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Better Cotton introduces Traceable Better Cotton

By Simone Preuss


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Cotton bales. Credits: Better Cotton

The non-profit organisation Better Cotton has launched a new traceability solution for the fashion and textile industry called Traceable Better Cotton, which has been developed over the course of three years. It will provide visibility of the journey of cotton through the supply chain by logging stakeholder input on the Better Cotton platform.

According to the organisation, it has worked closely with a network of member retailers and brands like the H&M Group, Marks & Spencer, Walmart, Target, Bestseller, Gap Inc and C&A to ensure that fashion companies can accurately trace and disclose the origin of raw materials and comply with emerging regulations. 

“At Marks & Spencer, 100 percent of the cotton we source for our clothing comes from more responsible sources, however, across the industry the global supply chain remains particularly complex. Since 2021, we have been proud partners working with Better Cotton to improve the traceability of cotton and we’re delighted to be able to be part of this first-of-its kind solution which will enable us to track our cotton at scale along the supply chain,” commented Katharine Beacham, head of materials and sustainability at Marks & Spencer.

Through the Better Cotton platform, operated by software company ChainPoint, suppliers can log transactional information from the cotton ginning stage to the retailer or brand, thus keeping track of where Better Cotton originated from and how much of it is within a product.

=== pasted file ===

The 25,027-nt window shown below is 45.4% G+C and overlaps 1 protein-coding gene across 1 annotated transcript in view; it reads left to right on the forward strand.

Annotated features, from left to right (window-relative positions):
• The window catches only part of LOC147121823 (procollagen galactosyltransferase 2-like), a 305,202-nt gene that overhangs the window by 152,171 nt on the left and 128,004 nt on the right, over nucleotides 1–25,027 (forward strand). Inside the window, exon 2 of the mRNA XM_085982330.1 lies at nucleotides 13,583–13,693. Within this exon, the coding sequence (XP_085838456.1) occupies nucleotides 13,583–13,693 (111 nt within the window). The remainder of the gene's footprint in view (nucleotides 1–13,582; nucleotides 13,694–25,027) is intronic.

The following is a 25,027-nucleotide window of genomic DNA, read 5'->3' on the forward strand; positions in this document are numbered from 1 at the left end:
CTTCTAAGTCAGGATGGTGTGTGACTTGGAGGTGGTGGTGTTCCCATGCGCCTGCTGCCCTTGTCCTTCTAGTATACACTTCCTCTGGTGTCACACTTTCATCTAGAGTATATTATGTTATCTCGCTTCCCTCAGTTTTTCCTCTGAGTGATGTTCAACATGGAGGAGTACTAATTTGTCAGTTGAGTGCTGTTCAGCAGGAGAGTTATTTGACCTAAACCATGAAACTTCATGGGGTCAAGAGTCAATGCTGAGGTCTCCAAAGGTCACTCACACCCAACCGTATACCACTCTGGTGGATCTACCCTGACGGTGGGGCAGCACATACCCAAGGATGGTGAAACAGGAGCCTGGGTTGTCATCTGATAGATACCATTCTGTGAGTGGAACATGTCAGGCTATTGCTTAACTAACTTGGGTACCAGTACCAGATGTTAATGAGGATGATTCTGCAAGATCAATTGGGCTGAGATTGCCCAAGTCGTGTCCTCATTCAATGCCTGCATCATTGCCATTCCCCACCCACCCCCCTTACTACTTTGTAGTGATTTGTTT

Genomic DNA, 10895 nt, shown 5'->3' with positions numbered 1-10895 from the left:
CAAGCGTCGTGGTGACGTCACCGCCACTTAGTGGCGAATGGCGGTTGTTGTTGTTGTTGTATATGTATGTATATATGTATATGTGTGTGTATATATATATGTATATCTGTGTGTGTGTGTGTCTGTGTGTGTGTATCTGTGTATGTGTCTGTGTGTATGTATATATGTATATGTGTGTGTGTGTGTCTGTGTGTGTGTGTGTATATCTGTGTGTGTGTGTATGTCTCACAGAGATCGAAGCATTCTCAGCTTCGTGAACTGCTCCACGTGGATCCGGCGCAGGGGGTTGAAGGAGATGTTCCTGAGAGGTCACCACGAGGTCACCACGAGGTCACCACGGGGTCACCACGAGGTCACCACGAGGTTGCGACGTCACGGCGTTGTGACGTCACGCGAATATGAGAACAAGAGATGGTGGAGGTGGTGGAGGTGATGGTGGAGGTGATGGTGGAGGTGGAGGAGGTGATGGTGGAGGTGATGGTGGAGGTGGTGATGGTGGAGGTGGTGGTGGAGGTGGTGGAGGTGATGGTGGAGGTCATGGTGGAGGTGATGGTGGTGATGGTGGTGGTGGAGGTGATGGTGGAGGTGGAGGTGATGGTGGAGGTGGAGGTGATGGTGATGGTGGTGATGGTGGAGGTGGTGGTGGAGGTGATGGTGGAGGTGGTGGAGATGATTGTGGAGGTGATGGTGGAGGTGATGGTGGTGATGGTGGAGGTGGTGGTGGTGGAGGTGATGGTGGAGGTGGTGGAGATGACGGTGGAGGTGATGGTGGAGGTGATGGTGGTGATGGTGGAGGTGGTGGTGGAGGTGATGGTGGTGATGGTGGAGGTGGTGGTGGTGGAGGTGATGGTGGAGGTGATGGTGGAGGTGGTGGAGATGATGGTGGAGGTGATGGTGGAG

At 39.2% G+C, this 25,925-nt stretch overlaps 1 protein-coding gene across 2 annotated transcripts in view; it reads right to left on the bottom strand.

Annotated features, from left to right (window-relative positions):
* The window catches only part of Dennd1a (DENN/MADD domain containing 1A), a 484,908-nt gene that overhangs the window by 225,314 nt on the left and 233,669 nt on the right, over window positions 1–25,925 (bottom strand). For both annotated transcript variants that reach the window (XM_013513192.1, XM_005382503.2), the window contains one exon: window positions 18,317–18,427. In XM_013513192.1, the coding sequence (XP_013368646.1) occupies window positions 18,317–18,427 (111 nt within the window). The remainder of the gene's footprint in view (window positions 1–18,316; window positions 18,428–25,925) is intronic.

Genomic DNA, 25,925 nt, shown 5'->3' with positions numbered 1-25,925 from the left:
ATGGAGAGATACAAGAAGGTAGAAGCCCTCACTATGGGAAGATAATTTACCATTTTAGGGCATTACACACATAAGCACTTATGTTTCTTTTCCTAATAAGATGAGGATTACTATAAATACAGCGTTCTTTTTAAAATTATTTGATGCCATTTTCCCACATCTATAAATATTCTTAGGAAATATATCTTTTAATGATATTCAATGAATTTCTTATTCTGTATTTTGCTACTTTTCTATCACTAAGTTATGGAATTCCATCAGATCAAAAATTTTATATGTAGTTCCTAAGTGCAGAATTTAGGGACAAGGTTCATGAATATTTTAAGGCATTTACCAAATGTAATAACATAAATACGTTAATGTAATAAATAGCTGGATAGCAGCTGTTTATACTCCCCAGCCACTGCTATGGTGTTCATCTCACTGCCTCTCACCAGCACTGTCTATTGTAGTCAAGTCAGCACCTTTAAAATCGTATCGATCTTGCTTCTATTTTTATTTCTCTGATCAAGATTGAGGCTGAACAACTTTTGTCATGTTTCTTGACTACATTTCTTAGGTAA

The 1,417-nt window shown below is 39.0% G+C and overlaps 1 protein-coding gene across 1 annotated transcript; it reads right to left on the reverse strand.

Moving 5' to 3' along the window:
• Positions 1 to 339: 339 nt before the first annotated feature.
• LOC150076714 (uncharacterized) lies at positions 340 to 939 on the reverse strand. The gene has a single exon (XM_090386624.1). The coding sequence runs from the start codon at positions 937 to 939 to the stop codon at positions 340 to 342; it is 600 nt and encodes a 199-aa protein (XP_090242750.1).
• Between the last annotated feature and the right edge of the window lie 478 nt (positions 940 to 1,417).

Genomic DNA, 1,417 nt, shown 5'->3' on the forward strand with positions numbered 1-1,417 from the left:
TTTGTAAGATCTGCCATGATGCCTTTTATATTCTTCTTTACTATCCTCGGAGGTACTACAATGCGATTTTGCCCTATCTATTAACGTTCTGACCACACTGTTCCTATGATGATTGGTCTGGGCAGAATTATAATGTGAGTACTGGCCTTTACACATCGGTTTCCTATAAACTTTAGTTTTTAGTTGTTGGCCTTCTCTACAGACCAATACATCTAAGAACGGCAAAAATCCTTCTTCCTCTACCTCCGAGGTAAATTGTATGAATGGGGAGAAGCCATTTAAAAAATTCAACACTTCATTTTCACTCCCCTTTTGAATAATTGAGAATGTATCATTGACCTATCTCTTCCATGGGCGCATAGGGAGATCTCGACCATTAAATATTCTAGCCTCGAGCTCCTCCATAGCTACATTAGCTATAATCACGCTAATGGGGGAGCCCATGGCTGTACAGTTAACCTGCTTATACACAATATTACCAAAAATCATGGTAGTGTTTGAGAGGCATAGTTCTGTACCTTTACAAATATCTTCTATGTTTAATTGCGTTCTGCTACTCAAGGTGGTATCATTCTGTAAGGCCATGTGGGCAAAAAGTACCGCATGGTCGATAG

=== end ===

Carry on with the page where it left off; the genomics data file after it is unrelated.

A “seismic shift” for supply chains

“Traceability at scale for cotton will drive a seismic shift within our industry’s supply chains. Better Cotton's traceability solution is poised to help the industry deliver that shift. Never before has transparency been as imperative as it is now to our retail and brand members. We’re grateful to every organisation that has helped shape the development of the Better Cotton Platform and stand committed to its constant improvement,” said Better Cotton CEO Alan McClay in a press release.

Not to mention that companies are now increasingly expected to verify the origin of the raw materials within their products to increase transparency and to address the potential adverse effects of their activities on human rights and the environment.

“Traceable Better Cotton will give member retailers and brands confidence that they are sourcing product from a specific country, and establish greater supply chain visibility, enabling them to incorporate insights into their own supply chain due diligence activities,” so the press release.

In the coming years, it is planned that Traceable Better Cotton would serve as the foundation for an Impact Marketplace that would compensate farmers for field-level progress. It is also expected to enable country-level life cycle assessments (LCAs) to calculate the environmental impact of Better Cotton in relation to conventional cotton and to provide credible consumer and business-facing claims.

Better Cotton